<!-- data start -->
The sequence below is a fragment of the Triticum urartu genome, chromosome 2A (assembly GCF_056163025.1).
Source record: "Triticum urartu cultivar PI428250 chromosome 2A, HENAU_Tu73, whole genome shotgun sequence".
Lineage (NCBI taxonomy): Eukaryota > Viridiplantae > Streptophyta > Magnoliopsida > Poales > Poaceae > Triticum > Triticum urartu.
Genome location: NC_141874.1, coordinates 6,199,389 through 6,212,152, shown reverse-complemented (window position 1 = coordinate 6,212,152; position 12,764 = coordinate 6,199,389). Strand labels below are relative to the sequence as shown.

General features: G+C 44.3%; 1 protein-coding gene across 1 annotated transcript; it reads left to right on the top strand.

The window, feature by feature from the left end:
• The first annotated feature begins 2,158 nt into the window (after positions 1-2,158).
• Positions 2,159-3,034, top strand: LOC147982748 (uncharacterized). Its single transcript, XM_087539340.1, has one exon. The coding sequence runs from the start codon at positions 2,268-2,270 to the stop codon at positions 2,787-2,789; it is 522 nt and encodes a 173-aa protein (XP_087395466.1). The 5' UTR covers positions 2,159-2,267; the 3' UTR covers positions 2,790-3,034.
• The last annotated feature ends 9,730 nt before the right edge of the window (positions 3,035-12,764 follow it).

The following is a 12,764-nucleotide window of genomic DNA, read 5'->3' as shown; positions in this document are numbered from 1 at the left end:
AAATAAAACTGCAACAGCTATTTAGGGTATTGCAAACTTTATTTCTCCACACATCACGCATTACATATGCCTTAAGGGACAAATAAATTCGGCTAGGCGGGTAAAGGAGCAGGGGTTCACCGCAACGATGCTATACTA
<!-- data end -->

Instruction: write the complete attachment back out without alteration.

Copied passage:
The sequence below is a fragment of the Triticum urartu genome, chromosome 2A (assembly GCF_056163025.1).
Source record: "Triticum urartu cultivar PI428250 chromosome 2A, HENAU_Tu73, whole genome shotgun sequence".
Lineage (NCBI taxonomy): Eukaryota > Viridiplantae > Streptophyta > Magnoliopsida > Poales > Poaceae > Triticum > Triticum urartu.
Genome location: NC_141874.1, coordinates 6,199,389 through 6,212,152, shown reverse-complemented (window position 1 = coordinate 6,212,152; position 12,764 = coordinate 6,199,389). Strand labels below are relative to the sequence as shown.

General features: G+C 44.3%; 1 protein-coding gene across 1 annotated transcript; it reads left to right on the top strand.

The window, feature by feature from the left end:
• The first annotated feature begins 2,158 nt into the window (after positions 1-2,158).
• Positions 2,159-3,034, top strand: LOC147982748 (uncharacterized). Its single transcript, XM_087539340.1, has one exon. The coding sequence runs from the start codon at positions 2,268-2,270 to the stop codon at positions 2,787-2,789; it is 522 nt and encodes a 173-aa protein (XP_087395466.1). The 5' UTR covers positions 2,159-2,267; the 3' UTR covers positions 2,790-3,034.
• The last annotated feature ends 9,730 nt before the right edge of the window (positions 3,035-12,764 follow it).

The following is a 12,764-nucleotide window of genomic DNA, read 5'->3' as shown; positions in this document are numbered from 1 at the left end:
AAATAAAACTGCAACAGCTATTTAGGGTATTGCAAACTTTATTTCTCCACACATCACGCATTACATATGCCTTAAGGGACAAATAAATTCGGCTAGGCGGGTAAAGGAGCAGGGGTTCACCGCAACGATGCTATACTA